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Conference Paper: Should cervical ultrasonography be a routine staging investigation for lung cancer patients with impalpable cervical lymph nodes?

TitleShould cervical ultrasonography be a routine staging investigation for lung cancer patients with impalpable cervical lymph nodes?
Authors
Issue Date2004
Citation
European Journal of Cardio-thoracic Surgery, 2004, v. 25 n. 4, p. 486-491 How to Cite?
AbstractObjectives: Detection of cervical N3 lymph nodes is currently not a routine preoperative investigation for lung cancer patients. We designed a study to assess if the frequency and accuracy of detection of metastatic cervical lymph nodes using cervical ultrasonography (US) and fine needle aspiration (FNA) justify their routine use in all lung cancer patients with impalpable cervical lymph nodes. Methods: Fifty patients with suspected and potentially operable non-small cell lung cancer were enrolled. Patients with palpable cervical lymph nodes were excluded. In addition to routine preoperative investigations, all patients received cervical US to determine the presence of cervical lymph nodes. Nodes suspicious of harboring malignancy according to a specific set of sonographic criteria (which include shape, echogenicity, nodal architecture, and vascular patterns) were subjected to biopsy by ultrasound-guided FNA. Results: Normal cervical lymph nodes were detected by cervical US in 30 patients (60%). Cervical lymph nodes suspicious of harboring malignancy were detected in 10 patients (20%). FNA confirmed cervical nodal metastasis in four of these patients (8%). The TNM staging of two patients (4%) was revised up to stage IIIb as a result, excluding them from further surgery. Cost analysis suggests this technique to be cost-effective when used as a routine preoperative investigation to exclude patients from unnecessary surgical intervention. No mortality or complications were encountered in all patients. Conclusions: Cervical US and FNA is a safe and cost-effective method of evaluating the status of impalpable cervical lymph nodes in lung cancer patients. Further study is warranted to establish the role of cervical US and FNA in lung cancer staging algorithms. © 2003 Elsevier B.V. All rights reserved.
Persistent Identifierhttp://hdl.handle.net/10722/196656
ISSN
2015 Impact Factor: 2.803
2015 SCImago Journal Rankings: 1.568

 

DC FieldValueLanguage
dc.contributor.authorSihoe, ADL-
dc.contributor.authorLee, TW-
dc.contributor.authorAhuja, AT-
dc.contributor.authorYim, APC-
dc.date.accessioned2014-04-24T02:10:31Z-
dc.date.available2014-04-24T02:10:31Z-
dc.date.issued2004-
dc.identifier.citationEuropean Journal of Cardio-thoracic Surgery, 2004, v. 25 n. 4, p. 486-491-
dc.identifier.issn1010-7940-
dc.identifier.urihttp://hdl.handle.net/10722/196656-
dc.description.abstractObjectives: Detection of cervical N3 lymph nodes is currently not a routine preoperative investigation for lung cancer patients. We designed a study to assess if the frequency and accuracy of detection of metastatic cervical lymph nodes using cervical ultrasonography (US) and fine needle aspiration (FNA) justify their routine use in all lung cancer patients with impalpable cervical lymph nodes. Methods: Fifty patients with suspected and potentially operable non-small cell lung cancer were enrolled. Patients with palpable cervical lymph nodes were excluded. In addition to routine preoperative investigations, all patients received cervical US to determine the presence of cervical lymph nodes. Nodes suspicious of harboring malignancy according to a specific set of sonographic criteria (which include shape, echogenicity, nodal architecture, and vascular patterns) were subjected to biopsy by ultrasound-guided FNA. Results: Normal cervical lymph nodes were detected by cervical US in 30 patients (60%). Cervical lymph nodes suspicious of harboring malignancy were detected in 10 patients (20%). FNA confirmed cervical nodal metastasis in four of these patients (8%). The TNM staging of two patients (4%) was revised up to stage IIIb as a result, excluding them from further surgery. Cost analysis suggests this technique to be cost-effective when used as a routine preoperative investigation to exclude patients from unnecessary surgical intervention. No mortality or complications were encountered in all patients. Conclusions: Cervical US and FNA is a safe and cost-effective method of evaluating the status of impalpable cervical lymph nodes in lung cancer patients. Further study is warranted to establish the role of cervical US and FNA in lung cancer staging algorithms. © 2003 Elsevier B.V. All rights reserved.-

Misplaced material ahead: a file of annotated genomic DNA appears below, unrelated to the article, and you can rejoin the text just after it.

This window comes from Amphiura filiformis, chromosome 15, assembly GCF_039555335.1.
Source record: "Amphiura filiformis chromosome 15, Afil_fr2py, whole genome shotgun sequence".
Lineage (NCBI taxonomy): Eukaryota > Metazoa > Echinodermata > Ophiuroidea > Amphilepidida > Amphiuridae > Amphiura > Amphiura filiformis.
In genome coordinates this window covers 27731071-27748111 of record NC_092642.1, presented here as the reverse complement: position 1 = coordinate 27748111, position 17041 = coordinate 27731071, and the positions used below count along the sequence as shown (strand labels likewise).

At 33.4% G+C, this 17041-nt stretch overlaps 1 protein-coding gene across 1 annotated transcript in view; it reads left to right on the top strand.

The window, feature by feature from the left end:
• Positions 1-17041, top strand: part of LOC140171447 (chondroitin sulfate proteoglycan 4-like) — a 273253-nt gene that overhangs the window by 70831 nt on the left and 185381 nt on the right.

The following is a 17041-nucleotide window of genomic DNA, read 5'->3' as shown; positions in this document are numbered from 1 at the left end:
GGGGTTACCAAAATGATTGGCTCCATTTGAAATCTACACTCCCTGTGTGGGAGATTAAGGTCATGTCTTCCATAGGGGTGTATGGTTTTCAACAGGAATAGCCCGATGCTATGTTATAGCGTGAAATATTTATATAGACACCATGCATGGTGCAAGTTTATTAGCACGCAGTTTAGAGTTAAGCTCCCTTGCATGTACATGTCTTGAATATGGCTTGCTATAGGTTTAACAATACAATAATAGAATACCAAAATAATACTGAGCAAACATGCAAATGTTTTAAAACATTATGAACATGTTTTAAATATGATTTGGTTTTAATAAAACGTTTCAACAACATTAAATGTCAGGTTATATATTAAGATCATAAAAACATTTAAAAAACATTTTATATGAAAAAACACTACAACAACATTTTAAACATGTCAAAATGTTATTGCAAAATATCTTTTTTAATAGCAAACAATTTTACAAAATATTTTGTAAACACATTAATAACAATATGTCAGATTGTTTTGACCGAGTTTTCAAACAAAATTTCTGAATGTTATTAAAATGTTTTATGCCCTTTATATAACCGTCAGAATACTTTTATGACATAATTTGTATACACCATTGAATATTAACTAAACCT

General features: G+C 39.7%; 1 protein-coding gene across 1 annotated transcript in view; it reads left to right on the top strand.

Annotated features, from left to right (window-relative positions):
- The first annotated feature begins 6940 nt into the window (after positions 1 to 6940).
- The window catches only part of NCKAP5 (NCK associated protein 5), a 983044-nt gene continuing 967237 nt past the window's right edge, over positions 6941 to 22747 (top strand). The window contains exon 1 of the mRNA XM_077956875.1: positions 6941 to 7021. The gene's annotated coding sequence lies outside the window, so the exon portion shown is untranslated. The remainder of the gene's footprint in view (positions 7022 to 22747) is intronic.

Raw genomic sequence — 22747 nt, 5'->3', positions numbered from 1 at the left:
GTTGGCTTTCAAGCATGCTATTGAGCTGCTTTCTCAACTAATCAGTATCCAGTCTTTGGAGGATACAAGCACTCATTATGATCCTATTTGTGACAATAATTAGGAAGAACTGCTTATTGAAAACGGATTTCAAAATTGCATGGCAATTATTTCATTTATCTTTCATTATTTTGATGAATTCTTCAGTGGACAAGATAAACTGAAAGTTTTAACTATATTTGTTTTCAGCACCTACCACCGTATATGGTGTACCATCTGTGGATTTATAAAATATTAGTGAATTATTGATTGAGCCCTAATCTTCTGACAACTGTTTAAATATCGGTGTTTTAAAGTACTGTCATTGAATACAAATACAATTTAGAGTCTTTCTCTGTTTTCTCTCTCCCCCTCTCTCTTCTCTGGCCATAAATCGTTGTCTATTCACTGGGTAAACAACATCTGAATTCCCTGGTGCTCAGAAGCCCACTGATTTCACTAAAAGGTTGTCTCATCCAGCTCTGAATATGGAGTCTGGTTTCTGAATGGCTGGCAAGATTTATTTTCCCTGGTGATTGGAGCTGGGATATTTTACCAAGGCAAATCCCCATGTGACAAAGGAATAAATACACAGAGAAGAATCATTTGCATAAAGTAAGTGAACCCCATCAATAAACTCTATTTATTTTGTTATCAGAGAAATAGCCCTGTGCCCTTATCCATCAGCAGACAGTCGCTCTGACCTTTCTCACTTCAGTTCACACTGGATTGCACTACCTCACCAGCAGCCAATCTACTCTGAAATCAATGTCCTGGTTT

dc.languageeng-
dc.relation.ispartofEuropean Journal of Cardio-thoracic Surgery-
dc.titleShould cervical ultrasonography be a routine staging investigation for lung cancer patients with impalpable cervical lymph nodes?-
dc.typeConference_Paper-
dc.description.naturelink_to_subscribed_fulltext-
dc.identifier.doi10.1016/j.ejcts.2003.12.026-
dc.identifier.pmid15037259-
dc.identifier.scopuseid_2-s2.0-1642289186-
dc.identifier.volume25-
dc.identifier.issue4-
dc.identifier.spage486-
dc.identifier.epage491-

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